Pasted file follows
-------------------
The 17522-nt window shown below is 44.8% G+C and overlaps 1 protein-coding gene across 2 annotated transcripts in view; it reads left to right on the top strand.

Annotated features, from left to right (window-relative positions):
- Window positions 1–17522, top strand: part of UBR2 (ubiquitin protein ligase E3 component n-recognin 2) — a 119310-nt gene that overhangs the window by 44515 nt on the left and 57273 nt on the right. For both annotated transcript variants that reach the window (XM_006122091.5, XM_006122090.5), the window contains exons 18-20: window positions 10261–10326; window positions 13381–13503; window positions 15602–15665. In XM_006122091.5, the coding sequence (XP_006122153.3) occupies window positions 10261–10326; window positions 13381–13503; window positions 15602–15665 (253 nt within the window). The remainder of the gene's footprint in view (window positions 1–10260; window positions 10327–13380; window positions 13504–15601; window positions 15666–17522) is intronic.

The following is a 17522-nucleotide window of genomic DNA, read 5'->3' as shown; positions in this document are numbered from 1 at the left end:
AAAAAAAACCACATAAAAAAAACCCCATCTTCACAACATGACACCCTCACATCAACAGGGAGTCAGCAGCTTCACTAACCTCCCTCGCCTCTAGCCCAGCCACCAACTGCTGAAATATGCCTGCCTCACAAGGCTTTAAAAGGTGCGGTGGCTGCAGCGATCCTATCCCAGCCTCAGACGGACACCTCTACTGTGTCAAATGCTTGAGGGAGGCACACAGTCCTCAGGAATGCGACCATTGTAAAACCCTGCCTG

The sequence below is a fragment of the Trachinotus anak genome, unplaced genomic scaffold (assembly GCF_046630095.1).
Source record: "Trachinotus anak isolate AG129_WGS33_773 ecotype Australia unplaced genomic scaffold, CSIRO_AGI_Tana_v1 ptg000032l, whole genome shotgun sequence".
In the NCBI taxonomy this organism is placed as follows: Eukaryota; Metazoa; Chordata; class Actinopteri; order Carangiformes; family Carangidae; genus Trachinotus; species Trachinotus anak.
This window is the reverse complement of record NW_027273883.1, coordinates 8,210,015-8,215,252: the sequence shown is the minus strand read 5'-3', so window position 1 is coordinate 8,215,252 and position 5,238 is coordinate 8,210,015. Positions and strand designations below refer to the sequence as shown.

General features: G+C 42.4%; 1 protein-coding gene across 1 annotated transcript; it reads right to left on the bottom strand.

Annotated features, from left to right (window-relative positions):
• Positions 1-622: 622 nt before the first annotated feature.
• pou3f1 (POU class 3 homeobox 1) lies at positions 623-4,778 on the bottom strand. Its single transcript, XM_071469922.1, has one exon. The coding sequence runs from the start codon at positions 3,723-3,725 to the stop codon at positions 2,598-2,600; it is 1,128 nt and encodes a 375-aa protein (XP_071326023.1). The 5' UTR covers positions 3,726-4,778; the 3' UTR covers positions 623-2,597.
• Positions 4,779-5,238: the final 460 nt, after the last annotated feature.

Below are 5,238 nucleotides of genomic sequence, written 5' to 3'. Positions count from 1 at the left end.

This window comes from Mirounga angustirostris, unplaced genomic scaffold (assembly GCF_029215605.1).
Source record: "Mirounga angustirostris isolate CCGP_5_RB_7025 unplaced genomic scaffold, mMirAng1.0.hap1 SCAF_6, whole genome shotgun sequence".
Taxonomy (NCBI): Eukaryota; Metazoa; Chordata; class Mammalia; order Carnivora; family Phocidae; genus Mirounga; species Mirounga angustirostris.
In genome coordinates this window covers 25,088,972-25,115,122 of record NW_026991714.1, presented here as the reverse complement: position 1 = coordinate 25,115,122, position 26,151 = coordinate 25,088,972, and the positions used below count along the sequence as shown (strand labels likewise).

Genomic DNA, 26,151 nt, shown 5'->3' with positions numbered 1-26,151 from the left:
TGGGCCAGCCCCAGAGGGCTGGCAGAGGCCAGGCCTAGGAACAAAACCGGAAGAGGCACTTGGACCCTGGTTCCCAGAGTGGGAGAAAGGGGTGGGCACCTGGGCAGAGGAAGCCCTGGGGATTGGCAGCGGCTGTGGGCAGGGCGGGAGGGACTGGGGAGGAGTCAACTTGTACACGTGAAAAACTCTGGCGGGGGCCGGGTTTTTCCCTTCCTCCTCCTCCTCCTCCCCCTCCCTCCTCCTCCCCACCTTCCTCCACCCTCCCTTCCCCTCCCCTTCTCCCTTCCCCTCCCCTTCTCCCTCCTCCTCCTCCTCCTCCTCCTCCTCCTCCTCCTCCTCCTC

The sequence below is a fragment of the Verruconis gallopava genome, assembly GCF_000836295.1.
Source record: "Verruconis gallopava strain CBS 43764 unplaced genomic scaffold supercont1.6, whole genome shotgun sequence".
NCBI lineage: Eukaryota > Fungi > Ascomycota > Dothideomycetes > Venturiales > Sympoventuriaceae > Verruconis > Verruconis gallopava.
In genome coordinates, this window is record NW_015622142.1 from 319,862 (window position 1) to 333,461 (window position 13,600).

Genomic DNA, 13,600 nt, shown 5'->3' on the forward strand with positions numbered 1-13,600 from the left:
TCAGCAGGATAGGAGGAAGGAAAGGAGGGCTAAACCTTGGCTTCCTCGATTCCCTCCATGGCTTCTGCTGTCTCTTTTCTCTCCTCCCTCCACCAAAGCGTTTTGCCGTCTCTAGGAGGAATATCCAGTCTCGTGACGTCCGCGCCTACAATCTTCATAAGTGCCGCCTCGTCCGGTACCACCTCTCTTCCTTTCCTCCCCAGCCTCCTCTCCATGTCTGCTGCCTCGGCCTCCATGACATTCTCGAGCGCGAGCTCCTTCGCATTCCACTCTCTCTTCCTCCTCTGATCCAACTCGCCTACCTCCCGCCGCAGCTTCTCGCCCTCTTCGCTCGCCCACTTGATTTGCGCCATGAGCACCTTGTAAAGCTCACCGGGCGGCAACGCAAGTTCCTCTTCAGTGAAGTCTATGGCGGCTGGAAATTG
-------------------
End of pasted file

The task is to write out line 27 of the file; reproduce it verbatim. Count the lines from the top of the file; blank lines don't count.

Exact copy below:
TCAGCAGGATAGGAGGAAGGAAAGGAGGGCTAAACCTTGGCTTCCTCGATTCCCTCCATGGCTTCTGCTGTCTCTTTTCTCTCCTCCCTCCACCAAAGCGTTTTGCCGTCTCTAGGAGGAATATCCAGTCTCGTGACGTCCGCGCCTACAATCTTCATAAGTGCCGCCTCGTCCGGTACCACCTCTCTTCCTTTCCTCCCCAGCCTCCTCTCCATGTCTGCTGCCTCGGCCTCCATGACATTCTCGAGCGCGAGCTCCTTCGCATTCCACTCTCTCTTCCTCCTCTGATCCAACTCGCCTACCTCCCGCCGCAGCTTCTCGCCCTCTTCGCTCGCCCACTTGATTTGCGCCATGAGCACCTTGTAAAGCTCACCGGGCGGCAACGCAAGTTCCTCTTCAGTGAAGTCTATGGCGGCTGGAAATTG